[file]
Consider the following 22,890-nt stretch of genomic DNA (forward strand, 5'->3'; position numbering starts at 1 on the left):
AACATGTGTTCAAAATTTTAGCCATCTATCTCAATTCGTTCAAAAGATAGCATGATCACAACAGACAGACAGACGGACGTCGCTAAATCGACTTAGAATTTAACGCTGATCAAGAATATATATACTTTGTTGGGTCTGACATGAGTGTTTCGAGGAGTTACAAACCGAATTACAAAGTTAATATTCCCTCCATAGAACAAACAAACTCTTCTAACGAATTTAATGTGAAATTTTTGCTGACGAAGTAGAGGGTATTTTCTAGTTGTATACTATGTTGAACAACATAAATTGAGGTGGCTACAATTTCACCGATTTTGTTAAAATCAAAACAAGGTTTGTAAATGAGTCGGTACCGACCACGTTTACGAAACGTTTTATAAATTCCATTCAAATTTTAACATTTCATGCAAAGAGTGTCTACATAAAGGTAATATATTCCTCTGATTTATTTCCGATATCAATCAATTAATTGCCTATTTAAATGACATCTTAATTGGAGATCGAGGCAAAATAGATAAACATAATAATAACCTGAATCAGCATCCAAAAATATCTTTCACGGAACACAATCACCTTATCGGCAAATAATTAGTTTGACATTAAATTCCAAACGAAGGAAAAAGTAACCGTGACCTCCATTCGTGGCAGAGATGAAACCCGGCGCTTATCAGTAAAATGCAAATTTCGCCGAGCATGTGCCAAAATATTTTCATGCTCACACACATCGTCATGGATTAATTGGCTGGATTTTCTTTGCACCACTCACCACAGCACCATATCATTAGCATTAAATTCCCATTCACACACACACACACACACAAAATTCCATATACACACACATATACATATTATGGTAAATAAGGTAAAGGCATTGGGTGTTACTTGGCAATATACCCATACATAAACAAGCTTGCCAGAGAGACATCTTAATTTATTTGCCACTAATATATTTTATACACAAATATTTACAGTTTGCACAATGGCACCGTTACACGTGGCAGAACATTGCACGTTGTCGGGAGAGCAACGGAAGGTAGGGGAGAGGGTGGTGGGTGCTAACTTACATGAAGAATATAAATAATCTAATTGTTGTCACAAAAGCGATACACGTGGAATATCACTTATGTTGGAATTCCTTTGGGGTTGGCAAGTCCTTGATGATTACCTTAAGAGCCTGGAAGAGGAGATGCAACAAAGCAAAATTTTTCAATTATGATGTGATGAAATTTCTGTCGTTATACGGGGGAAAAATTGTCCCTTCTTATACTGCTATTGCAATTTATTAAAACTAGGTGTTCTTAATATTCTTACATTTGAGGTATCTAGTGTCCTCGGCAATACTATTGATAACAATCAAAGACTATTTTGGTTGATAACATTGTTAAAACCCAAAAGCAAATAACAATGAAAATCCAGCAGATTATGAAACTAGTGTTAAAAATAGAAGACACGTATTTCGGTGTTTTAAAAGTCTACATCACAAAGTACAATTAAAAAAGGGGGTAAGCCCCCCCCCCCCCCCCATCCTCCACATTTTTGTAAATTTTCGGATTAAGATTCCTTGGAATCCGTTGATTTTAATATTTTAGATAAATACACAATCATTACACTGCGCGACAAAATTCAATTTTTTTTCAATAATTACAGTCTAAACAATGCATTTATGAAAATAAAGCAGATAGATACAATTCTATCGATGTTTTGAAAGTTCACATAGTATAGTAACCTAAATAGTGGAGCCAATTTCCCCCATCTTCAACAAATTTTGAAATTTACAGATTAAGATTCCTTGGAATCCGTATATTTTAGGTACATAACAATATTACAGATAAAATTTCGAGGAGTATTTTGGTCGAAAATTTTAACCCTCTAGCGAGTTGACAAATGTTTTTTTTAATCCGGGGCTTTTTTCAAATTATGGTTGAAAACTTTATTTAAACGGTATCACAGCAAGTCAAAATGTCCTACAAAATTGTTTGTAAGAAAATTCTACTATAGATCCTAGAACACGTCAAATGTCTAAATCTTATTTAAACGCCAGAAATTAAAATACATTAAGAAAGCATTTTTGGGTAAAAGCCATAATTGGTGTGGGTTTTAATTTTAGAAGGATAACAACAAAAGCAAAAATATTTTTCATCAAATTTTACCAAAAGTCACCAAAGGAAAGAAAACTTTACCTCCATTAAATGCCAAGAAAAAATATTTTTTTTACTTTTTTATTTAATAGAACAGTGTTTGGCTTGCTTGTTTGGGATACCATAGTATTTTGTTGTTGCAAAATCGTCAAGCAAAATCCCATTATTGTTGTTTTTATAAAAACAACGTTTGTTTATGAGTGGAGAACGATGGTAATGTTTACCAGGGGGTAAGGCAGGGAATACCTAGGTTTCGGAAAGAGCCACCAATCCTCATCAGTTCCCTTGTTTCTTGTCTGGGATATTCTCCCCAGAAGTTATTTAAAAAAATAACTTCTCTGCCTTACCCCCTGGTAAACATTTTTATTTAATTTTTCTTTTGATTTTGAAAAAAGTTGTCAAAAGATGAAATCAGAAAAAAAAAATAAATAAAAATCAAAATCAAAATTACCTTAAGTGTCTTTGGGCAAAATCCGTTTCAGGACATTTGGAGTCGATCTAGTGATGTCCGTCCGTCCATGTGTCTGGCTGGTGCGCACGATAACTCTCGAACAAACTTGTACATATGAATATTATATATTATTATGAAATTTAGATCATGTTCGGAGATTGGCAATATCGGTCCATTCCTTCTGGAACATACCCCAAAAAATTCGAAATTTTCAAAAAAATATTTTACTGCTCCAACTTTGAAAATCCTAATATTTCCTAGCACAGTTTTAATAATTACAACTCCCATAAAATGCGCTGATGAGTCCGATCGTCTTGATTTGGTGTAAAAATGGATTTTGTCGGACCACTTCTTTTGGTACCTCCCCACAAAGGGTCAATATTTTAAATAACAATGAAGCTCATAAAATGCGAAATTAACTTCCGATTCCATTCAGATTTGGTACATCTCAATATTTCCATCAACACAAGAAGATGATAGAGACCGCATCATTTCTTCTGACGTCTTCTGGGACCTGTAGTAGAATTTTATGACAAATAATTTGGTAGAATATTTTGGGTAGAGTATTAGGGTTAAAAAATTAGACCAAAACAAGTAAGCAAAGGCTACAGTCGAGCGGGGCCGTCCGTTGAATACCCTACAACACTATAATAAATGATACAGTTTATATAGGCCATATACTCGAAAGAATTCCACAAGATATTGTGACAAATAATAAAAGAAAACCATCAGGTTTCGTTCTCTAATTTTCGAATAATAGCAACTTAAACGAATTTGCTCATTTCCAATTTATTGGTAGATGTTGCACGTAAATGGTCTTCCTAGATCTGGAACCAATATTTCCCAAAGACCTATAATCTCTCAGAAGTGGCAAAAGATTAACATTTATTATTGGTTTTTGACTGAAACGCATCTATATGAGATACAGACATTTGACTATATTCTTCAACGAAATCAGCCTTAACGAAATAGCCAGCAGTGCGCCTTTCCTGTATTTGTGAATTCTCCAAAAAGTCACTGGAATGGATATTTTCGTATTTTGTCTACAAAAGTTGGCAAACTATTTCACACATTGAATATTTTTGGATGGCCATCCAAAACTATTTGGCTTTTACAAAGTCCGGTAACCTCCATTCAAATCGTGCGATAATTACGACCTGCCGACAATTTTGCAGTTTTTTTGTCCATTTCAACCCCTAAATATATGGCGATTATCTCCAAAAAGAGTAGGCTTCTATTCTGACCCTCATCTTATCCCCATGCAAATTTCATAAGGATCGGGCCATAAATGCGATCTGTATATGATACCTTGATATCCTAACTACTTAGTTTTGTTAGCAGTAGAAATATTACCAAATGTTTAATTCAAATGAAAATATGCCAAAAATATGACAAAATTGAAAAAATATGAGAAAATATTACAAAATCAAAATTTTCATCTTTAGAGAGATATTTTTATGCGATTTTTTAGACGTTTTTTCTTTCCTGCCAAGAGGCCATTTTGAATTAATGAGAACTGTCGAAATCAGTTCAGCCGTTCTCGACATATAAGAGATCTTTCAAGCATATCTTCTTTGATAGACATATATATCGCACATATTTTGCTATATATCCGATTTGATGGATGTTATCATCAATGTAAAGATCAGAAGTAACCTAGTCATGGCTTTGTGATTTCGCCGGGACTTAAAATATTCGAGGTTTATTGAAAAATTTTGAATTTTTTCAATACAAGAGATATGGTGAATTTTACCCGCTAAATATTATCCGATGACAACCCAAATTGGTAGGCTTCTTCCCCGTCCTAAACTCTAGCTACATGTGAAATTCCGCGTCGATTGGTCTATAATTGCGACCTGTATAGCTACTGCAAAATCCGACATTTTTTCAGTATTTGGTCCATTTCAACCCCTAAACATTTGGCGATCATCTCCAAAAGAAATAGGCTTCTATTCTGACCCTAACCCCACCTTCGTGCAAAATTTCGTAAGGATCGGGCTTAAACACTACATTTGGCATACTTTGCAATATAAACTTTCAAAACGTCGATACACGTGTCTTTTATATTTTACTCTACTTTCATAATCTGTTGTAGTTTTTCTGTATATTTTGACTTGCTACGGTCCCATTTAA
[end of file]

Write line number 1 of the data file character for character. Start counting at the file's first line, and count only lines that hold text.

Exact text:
Consider the following 22,890-nt stretch of genomic DNA (forward strand, 5'->3'; position numbering starts at 1 on the left):